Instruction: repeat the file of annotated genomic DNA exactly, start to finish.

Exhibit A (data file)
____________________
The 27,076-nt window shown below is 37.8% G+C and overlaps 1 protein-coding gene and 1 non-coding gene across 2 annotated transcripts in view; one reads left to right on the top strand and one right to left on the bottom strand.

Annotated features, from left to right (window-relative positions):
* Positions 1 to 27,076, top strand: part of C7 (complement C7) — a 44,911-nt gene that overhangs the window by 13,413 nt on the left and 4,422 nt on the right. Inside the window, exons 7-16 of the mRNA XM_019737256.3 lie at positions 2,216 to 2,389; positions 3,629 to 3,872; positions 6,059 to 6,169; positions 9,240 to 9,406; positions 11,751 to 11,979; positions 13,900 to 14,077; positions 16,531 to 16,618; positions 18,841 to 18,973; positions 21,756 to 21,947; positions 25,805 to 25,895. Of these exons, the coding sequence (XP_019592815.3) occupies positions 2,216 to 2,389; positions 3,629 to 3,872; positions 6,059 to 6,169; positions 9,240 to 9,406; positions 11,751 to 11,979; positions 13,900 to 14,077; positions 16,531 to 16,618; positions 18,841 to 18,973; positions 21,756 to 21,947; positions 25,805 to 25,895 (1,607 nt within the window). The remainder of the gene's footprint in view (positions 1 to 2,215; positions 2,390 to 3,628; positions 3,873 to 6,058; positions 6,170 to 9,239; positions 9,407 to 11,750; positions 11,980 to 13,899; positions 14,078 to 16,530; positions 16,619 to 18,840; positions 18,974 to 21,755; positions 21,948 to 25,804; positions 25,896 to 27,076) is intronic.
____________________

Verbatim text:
The 27,076-nt window shown below is 37.8% G+C and overlaps 1 protein-coding gene and 1 non-coding gene across 2 annotated transcripts in view; one reads left to right on the top strand and one right to left on the bottom strand.

Annotated features, from left to right (window-relative positions):
* Positions 1 to 27,076, top strand: part of C7 (complement C7) — a 44,911-nt gene that overhangs the window by 13,413 nt on the left and 4,422 nt on the right. Inside the window, exons 7-16 of the mRNA XM_019737256.3 lie at positions 2,216 to 2,389; positions 3,629 to 3,872; positions 6,059 to 6,169; positions 9,240 to 9,406; positions 11,751 to 11,979; positions 13,900 to 14,077; positions 16,531 to 16,618; positions 18,841 to 18,973; positions 21,756 to 21,947; positions 25,805 to 25,895. Of these exons, the coding sequence (XP_019592815.3) occupies positions 2,216 to 2,389; positions 3,629 to 3,872; positions 6,059 to 6,169; positions 9,240 to 9,406; positions 11,751 to 11,979; positions 13,900 to 14,077; positions 16,531 to 16,618; positions 18,841 to 18,973; positions 21,756 to 21,947; positions 25,805 to 25,895 (1,607 nt within the window). The remainder of the gene's footprint in view (positions 1 to 2,215; positions 2,390 to 3,628; positions 3,873 to 6,058; positions 6,170 to 9,239; positions 9,407 to 11,750; positions 11,980 to 13,899; positions 14,078 to 16,530; positions 16,619 to 18,840; positions 18,974 to 21,755; positions 21,948 to 25,804; positions 25,896 to 27,076) is intronic.